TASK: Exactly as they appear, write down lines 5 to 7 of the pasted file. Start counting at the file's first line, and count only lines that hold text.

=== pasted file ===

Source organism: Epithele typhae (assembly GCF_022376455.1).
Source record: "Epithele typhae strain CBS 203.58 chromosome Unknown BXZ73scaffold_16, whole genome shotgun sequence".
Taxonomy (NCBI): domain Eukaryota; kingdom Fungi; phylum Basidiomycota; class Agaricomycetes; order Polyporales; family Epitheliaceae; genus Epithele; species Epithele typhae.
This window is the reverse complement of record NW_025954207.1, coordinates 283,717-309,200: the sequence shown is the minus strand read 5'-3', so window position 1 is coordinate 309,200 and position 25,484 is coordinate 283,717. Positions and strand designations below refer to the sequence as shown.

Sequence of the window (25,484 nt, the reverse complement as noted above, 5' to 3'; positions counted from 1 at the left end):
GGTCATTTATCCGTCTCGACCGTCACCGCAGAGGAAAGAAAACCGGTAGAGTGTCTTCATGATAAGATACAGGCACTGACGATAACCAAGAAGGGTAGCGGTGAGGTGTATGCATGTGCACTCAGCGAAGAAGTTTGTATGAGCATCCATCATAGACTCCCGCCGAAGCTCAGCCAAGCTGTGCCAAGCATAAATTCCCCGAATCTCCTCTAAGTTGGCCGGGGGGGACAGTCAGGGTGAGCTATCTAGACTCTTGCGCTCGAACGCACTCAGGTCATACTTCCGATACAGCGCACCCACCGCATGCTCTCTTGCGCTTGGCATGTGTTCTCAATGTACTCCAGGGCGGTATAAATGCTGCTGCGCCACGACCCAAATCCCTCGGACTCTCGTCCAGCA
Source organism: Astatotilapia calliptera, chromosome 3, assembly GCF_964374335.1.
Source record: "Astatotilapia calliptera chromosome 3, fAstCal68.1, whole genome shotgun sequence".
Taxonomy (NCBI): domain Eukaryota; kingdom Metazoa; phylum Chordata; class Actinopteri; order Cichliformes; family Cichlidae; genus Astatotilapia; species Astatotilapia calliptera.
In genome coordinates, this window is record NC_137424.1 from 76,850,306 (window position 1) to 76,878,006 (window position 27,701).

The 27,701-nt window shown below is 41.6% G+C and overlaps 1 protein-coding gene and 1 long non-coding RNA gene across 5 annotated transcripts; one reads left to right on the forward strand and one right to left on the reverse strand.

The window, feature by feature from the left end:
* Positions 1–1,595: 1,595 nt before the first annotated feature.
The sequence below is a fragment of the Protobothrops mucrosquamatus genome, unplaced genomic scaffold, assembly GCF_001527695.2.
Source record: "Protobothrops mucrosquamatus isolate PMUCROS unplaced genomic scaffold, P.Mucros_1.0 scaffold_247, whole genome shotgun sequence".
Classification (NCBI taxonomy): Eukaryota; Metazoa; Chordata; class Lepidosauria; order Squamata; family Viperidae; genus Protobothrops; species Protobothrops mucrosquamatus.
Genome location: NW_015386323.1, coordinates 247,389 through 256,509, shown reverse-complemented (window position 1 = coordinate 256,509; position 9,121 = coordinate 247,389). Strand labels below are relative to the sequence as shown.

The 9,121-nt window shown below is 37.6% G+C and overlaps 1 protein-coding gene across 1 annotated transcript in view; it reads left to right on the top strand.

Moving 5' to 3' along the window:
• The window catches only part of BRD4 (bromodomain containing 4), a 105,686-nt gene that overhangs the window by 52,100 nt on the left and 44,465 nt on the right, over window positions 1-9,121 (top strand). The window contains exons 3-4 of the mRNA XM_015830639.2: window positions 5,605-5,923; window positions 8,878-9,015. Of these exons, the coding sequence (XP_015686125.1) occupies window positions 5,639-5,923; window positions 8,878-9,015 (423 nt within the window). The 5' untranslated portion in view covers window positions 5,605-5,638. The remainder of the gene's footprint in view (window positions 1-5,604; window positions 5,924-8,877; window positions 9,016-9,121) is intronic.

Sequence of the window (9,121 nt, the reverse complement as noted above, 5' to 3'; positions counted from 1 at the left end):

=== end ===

Sequence of the window (25,484 nt, the reverse complement as noted above, 5' to 3'; positions counted from 1 at the left end):
GGTCATTTATCCGTCTCGACCGTCACCGCAGAGGAAAGAAAACCGGTAGAGTGTCTTCATGATAAGATACAGGCACTGACGATAACCAAGAAGGGTAGCGGTGAGGTGTATGCATGTGCACTCAGCGAAGAAGTTTGTATGAGCATCCATCATAGACTCCCGCCGAAGCTCAGCCAAGCTGTGCCAAGCATAAATTCCCCGAATCTCCTCTAAGTTGGCCGGGGGGGACAGTCAGGGTGAGCTATCTAGACTCTTGCGCTCGAACGCACTCAGGTCATACTTCCGATACAGCGCACCCACCGCATGCTCTCTTGCGCTTGGCATGTGTTCTCAATGTACTCCAGGGCGGTATAAATGCTGCTGCGCCACGACCCAAATCCCTCGGACTCTCGTCCAGCA
Source organism: Astatotilapia calliptera, chromosome 3, assembly GCF_964374335.1.